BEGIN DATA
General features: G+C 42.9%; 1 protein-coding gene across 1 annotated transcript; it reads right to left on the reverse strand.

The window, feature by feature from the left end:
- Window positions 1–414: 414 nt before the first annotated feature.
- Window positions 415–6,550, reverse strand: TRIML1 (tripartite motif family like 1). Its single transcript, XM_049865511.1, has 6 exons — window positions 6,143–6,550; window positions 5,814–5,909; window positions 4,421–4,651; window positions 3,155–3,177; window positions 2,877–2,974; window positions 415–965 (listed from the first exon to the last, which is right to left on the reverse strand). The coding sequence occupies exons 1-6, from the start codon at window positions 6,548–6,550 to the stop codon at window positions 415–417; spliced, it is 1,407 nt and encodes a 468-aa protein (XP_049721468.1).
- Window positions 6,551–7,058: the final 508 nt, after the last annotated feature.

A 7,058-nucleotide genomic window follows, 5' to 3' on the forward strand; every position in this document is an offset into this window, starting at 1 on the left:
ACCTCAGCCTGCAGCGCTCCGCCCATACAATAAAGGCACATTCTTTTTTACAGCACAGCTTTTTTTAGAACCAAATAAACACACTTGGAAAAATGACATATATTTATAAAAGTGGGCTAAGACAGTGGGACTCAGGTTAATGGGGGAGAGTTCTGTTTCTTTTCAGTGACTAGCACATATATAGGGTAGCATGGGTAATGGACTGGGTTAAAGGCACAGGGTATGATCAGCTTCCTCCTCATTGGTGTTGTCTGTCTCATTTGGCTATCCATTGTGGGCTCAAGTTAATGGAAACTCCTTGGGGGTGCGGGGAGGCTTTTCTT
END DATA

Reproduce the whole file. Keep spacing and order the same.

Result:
General features: G+C 42.9%; 1 protein-coding gene across 1 annotated transcript; it reads right to left on the reverse strand.

The window, feature by feature from the left end:
- Window positions 1–414: 414 nt before the first annotated feature.
- Window positions 415–6,550, reverse strand: TRIML1 (tripartite motif family like 1). Its single transcript, XM_049865511.1, has 6 exons — window positions 6,143–6,550; window positions 5,814–5,909; window positions 4,421–4,651; window positions 3,155–3,177; window positions 2,877–2,974; window positions 415–965 (listed from the first exon to the last, which is right to left on the reverse strand). The coding sequence occupies exons 1-6, from the start codon at window positions 6,548–6,550 to the stop codon at window positions 415–417; spliced, it is 1,407 nt and encodes a 468-aa protein (XP_049721468.1).
- Window positions 6,551–7,058: the final 508 nt, after the last annotated feature.

A 7,058-nucleotide genomic window follows, 5' to 3' on the forward strand; every position in this document is an offset into this window, starting at 1 on the left:
ACCTCAGCCTGCAGCGCTCCGCCCATACAATAAAGGCACATTCTTTTTTACAGCACAGCTTTTTTTAGAACCAAATAAACACACTTGGAAAAATGACATATATTTATAAAAGTGGGCTAAGACAGTGGGACTCAGGTTAATGGGGGAGAGTTCTGTTTCTTTTCAGTGACTAGCACATATATAGGGTAGCATGGGTAATGGACTGGGTTAAAGGCACAGGGTATGATCAGCTTCCTCCTCATTGGTGTTGTCTGTCTCATTTGGCTATCCATTGTGGGCTCAAGTTAATGGAAACTCCTTGGGGGTGCGGGGAGGCTTTTCTT